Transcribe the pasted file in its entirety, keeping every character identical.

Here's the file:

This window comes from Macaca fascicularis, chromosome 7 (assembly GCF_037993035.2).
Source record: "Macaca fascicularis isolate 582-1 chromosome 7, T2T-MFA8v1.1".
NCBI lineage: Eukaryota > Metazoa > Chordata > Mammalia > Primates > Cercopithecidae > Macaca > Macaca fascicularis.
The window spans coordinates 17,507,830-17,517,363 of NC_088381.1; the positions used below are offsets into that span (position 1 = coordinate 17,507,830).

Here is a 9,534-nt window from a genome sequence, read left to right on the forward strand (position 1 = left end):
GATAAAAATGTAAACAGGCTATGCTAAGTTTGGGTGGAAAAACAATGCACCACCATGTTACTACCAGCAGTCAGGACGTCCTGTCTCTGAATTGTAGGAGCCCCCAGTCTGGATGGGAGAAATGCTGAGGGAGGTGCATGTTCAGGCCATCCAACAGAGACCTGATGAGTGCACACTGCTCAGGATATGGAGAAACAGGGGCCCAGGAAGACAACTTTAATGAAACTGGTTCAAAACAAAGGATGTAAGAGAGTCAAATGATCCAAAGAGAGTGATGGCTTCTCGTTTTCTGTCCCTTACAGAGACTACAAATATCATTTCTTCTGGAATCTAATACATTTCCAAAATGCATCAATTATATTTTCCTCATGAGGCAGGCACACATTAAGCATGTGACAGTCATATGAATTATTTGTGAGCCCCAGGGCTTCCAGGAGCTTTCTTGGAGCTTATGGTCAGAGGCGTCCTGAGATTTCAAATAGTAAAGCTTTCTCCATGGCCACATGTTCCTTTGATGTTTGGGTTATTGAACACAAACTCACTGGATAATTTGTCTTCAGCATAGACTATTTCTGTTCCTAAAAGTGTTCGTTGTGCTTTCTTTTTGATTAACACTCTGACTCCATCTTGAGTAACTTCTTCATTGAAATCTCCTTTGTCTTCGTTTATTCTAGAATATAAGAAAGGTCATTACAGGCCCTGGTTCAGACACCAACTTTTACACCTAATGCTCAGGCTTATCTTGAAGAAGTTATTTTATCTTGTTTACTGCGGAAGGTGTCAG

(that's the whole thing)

This window comes from Macaca fascicularis, chromosome 7 (assembly GCF_037993035.2).
Source record: "Macaca fascicularis isolate 582-1 chromosome 7, T2T-MFA8v1.1".
NCBI lineage: Eukaryota > Metazoa > Chordata > Mammalia > Primates > Cercopithecidae > Macaca > Macaca fascicularis.
The window spans coordinates 17,507,830-17,517,363 of NC_088381.1; the positions used below are offsets into that span (position 1 = coordinate 17,507,830).

Here is a 9,534-nt window from a genome sequence, read left to right on the forward strand (position 1 = left end):
GATAAAAATGTAAACAGGCTATGCTAAGTTTGGGTGGAAAAACAATGCACCACCATGTTACTACCAGCAGTCAGGACGTCCTGTCTCTGAATTGTAGGAGCCCCCAGTCTGGATGGGAGAAATGCTGAGGGAGGTGCATGTTCAGGCCATCCAACAGAGACCTGATGAGTGCACACTGCTCAGGATATGGAGAAACAGGGGCCCAGGAAGACAACTTTAATGAAACTGGTTCAAAACAAAGGATGTAAGAGAGTCAAATGATCCAAAGAGAGTGATGGCTTCTCGTTTTCTGTCCCTTACAGAGACTACAAATATCATTTCTTCTGGAATCTAATACATTTCCAAAATGCATCAATTATATTTTCCTCATGAGGCAGGCACACATTAAGCATGTGACAGTCATATGAATTATTTGTGAGCCCCAGGGCTTCCAGGAGCTTTCTTGGAGCTTATGGTCAGAGGCGTCCTGAGATTTCAAATAGTAAAGCTTTCTCCATGGCCACATGTTCCTTTGATGTTTGGGTTATTGAACACAAACTCACTGGATAATTTGTCTTCAGCATAGACTATTTCTGTTCCTAAAAGTGTTCGTTGTGCTTTCTTTTTGATTAACACTCTGACTCCATCTTGAGTAACTTCTTCATTGAAATCTCCTTTGTCTTCGTTTATTCTAGAATATAAGAAAGGTCATTACAGGCCCTGGTTCAGACACCAACTTTTACACCTAATGCTCAGGCTTATCTTGAAGAAGTTATTTTATCTTGTTTACTGCGGAAGGTGTCAG